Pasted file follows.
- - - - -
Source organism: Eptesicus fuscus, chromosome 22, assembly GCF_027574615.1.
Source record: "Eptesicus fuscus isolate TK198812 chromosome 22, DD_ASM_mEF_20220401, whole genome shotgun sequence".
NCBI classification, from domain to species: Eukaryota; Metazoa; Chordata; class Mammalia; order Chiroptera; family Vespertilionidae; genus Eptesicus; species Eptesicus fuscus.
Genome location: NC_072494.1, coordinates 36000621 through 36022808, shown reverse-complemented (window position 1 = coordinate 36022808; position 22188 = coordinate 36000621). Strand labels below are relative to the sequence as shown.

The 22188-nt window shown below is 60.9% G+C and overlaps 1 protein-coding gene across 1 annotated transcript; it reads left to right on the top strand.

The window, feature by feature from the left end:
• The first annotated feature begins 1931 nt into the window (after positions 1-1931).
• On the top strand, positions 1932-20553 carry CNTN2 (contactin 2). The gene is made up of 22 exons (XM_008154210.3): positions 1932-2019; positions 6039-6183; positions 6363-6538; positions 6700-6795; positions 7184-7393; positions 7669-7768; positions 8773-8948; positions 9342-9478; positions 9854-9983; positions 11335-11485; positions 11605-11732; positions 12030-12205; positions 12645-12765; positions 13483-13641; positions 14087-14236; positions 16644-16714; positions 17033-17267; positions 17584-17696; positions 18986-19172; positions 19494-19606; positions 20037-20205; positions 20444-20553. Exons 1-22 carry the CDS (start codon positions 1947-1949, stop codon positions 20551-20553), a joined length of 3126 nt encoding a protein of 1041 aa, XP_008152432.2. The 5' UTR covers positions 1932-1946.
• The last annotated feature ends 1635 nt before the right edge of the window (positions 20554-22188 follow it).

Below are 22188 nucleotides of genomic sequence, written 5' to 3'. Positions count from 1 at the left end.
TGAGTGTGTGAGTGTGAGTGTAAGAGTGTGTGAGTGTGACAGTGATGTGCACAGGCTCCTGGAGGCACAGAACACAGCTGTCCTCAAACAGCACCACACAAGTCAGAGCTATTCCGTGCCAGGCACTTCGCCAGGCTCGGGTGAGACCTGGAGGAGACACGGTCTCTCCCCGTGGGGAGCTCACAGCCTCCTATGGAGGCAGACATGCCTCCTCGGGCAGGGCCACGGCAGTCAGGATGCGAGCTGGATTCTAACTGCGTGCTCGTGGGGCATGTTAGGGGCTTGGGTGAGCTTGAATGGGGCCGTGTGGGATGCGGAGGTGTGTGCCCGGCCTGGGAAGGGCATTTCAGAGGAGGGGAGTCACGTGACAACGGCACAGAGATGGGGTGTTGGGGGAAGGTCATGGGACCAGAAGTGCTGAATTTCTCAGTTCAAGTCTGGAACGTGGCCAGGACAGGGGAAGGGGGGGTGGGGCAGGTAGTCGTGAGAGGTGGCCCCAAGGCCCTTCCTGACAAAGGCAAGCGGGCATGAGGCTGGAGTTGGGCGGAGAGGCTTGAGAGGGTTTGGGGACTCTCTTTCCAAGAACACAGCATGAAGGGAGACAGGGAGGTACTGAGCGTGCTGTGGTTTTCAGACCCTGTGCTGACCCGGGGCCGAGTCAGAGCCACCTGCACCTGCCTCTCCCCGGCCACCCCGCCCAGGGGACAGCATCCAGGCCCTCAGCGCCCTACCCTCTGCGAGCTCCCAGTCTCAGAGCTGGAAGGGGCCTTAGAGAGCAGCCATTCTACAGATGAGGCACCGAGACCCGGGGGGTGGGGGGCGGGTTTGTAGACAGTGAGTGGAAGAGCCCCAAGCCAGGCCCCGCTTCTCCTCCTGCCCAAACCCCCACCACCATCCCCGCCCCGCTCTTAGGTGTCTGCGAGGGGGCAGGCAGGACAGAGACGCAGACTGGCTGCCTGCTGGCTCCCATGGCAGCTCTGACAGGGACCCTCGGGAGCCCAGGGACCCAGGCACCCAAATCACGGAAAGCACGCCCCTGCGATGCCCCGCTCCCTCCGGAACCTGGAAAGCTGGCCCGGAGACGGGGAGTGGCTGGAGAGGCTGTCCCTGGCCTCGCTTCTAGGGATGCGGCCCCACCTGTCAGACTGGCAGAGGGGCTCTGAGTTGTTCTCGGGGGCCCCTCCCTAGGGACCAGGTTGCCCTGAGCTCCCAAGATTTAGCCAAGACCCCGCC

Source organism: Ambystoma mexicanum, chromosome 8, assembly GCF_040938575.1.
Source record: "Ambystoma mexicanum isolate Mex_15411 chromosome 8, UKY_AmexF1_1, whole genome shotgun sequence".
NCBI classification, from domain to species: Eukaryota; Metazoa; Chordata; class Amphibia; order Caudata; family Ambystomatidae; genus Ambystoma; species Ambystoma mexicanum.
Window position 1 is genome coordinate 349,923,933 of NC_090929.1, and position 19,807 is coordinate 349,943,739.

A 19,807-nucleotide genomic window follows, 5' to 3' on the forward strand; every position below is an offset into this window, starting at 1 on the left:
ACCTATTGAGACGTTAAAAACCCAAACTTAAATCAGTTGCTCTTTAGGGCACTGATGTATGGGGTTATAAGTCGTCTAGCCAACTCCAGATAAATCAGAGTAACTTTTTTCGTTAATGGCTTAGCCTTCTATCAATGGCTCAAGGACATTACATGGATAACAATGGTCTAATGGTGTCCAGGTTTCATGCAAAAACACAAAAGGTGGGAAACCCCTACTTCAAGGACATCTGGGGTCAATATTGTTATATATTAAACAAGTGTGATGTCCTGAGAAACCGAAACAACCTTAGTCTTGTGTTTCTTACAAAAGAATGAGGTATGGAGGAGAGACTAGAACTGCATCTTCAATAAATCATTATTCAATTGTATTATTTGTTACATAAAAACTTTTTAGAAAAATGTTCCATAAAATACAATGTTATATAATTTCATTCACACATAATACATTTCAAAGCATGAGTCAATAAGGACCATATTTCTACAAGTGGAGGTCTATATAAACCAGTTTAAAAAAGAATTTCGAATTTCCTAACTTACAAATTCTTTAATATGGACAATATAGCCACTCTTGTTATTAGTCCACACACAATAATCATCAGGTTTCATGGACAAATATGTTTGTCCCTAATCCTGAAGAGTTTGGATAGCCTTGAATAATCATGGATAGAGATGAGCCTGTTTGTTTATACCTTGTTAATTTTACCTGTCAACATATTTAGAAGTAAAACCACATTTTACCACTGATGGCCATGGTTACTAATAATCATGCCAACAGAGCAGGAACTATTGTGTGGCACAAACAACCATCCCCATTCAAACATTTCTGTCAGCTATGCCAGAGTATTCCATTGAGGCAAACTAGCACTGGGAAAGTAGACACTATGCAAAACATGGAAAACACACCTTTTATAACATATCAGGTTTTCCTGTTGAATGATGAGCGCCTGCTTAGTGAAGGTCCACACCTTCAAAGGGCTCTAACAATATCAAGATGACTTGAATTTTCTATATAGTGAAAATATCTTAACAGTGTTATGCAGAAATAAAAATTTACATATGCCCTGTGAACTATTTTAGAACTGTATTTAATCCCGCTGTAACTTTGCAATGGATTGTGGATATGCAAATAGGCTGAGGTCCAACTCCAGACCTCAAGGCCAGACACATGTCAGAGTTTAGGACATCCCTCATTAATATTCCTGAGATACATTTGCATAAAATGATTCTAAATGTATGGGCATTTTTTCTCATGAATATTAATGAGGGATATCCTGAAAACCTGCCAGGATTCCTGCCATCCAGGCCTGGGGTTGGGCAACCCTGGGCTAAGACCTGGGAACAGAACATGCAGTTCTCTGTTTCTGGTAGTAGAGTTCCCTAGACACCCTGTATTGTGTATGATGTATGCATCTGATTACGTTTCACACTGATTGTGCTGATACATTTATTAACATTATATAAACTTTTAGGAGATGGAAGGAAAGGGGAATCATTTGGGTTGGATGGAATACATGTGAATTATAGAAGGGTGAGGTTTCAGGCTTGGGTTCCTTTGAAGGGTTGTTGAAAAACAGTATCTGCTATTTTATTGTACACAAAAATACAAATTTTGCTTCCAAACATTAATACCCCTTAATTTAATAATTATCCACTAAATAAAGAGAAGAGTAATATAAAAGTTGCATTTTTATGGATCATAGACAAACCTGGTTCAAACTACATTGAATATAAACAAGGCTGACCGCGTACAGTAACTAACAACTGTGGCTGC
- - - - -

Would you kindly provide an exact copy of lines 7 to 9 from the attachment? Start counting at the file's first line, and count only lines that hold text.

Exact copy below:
• The first annotated feature begins 1931 nt into the window (after positions 1-1931).
• On the top strand, positions 1932-20553 carry CNTN2 (contactin 2). The gene is made up of 22 exons (XM_008154210.3): positions 1932-2019; positions 6039-6183; positions 6363-6538; positions 6700-6795; positions 7184-7393; positions 7669-7768; positions 8773-8948; positions 9342-9478; positions 9854-9983; positions 11335-11485; positions 11605-11732; positions 12030-12205; positions 12645-12765; positions 13483-13641; positions 14087-14236; positions 16644-16714; positions 17033-17267; positions 17584-17696; positions 18986-19172; positions 19494-19606; positions 20037-20205; positions 20444-20553. Exons 1-22 carry the CDS (start codon positions 1947-1949, stop codon positions 20551-20553), a joined length of 3126 nt encoding a protein of 1041 aa, XP_008152432.2. The 5' UTR covers positions 1932-1946.
• The last annotated feature ends 1635 nt before the right edge of the window (positions 20554-22188 follow it).